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Campaign Jousting Returns to Iraq War

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By Jonathan Weisman
Washington Post Staff Writer
Friday, May 30, 2008

After a strong push from Sen. John McCain's allies, the war in Iraq has moved back to center stage in the presidential election, with McCain attacking Sen. Barack Obama for making up his mind about the war without visiting the war zone and Obama charging that McCain has yet to learn the lessons of President Bush's mistakes.

"The next commander in chief is going to have to make decisions that will either lead to peace and security in Iraq or chaos and conflict," said Alex Conant, a spokesman for the Republican National Committee, sounding a theme that Republicans have pushed all week. "The voters need to know how the candidates will make that decision. And the fact that there are 2-year-old Iraqi children who weren't born the last time Obama was in their country raises questions about what he is making his decisions on."

Obama aides said yesterday that the senator from Illinois is now considering a trip to Iraq as part of a long-deferred foreign tour. But they made it clear that he intends to assess how best to withdraw U.S. forces, not to reconsider whether they should be withdrawn. And they responded that none of McCain's trips to Iraq has been illuminating enough to dislodge his commitment to Bush's war policies.

"For all the travel that he's done, what we're looking at is John McCain wanting to double down on George Bush's foreign policy, to leave our troops there for 100 years instead of putting pressure on the Iraqis to come to some sort of political reconciliation," said Obama communications director Robert Gibbs.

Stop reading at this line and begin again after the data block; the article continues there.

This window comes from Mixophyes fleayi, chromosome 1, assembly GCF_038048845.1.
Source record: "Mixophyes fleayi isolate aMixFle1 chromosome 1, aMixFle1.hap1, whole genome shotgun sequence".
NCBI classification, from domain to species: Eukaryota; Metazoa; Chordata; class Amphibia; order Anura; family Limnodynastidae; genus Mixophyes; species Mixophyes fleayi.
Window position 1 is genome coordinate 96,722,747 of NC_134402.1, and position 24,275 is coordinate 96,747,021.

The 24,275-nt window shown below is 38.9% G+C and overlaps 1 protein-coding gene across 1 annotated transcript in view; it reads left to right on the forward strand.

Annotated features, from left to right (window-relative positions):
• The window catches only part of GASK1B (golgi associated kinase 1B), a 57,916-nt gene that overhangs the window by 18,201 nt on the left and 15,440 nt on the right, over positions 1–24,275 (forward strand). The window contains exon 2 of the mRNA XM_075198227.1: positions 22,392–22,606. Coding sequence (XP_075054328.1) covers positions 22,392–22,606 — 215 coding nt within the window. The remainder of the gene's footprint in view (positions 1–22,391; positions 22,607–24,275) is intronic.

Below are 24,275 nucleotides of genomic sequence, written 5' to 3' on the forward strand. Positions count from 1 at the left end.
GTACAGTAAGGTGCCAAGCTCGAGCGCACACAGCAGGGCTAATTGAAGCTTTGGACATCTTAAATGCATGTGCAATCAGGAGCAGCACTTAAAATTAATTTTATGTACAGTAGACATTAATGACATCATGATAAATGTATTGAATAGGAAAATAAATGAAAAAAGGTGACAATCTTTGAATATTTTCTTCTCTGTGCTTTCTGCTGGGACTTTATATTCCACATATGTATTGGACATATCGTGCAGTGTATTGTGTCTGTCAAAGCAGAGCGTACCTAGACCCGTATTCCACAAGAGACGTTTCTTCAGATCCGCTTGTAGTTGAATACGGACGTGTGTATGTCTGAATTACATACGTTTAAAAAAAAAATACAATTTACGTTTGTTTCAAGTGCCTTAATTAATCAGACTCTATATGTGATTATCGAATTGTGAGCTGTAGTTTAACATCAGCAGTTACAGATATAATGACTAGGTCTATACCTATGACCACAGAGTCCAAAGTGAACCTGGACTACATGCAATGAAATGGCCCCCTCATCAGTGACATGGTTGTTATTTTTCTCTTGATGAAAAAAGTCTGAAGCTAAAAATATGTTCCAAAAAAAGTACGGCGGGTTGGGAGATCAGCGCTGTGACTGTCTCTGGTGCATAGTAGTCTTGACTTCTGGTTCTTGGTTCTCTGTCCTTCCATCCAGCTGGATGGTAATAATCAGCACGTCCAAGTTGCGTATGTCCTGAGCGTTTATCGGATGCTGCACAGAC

Both campaigns think the Iraq debate will work to their advantage. McCain and the Republican Party will use it to paint their likely general-election opponent as a foreign policy naif, too weak to defend the country. Obama and his Democratic allies will turn the war into a proxy for their efforts to portray a McCain victory as a third Bush term.

But new public opinion polling suggests the war is more a wild card than a slam dunk for either side. While voters still see the invasion of Iraq as a mistake, they are divided about the current course of the war and where to go from here. McCain continues to be favored as the candidate most trusted on the issue -- albeit with a statistically insignificant edge. But most Americans favor Obama's central position, withdrawing combat forces.

"What's surprising to me is that a Republican is doing better than a Democrat on this issue at all," said Andrew Kohut, president of the Pew Research Center for the People and the Press, which released a new national poll on the election yesterday. "That really says something about the lingering doubts and concerns voters have with Obama."

Republican strategists think the fight over Iraq may be the strongest ground for McCain to fight on. If nothing else, it pulls the campaign away from the domestic issues that voters want addressed but which favor the Democrats.

The Pew poll found McCain and Obama to be in a virtual tie over which candidate would do a better job handling the war, with 46 percent favoring McCain and 43 percent siding with Obama. That deadlock comes despite Pew polling last month that found that 56 percent favor withdrawing U.S. troops either immediately or over the next year or two.

"There's one candidate that believes we have to bring the war to a careful, responsible end and another who believes we ought to park ourselves there for another 100 years," Gibbs said. "We think Senator McCain is just wrong."

McCain's current edge on the issue is far tighter than the lead of 50 percent to 38 percent that he held in April, but the war is clearly better territory for him than any domestic issue. Obama holds clear advantages on the economy, energy and health care and has a narrow 47-44 lead overall.

"I think he's very susceptible to the question of whether he is indeed in touch with what's going on on the ground, whether he is aware of the implications of defeat in Iraq," said Pete Hegseth, an Iraq war veteran and chairman of Veterans for Freedom, an independent group whose Internet advertisements last weekend began goading Obama to visit the country.


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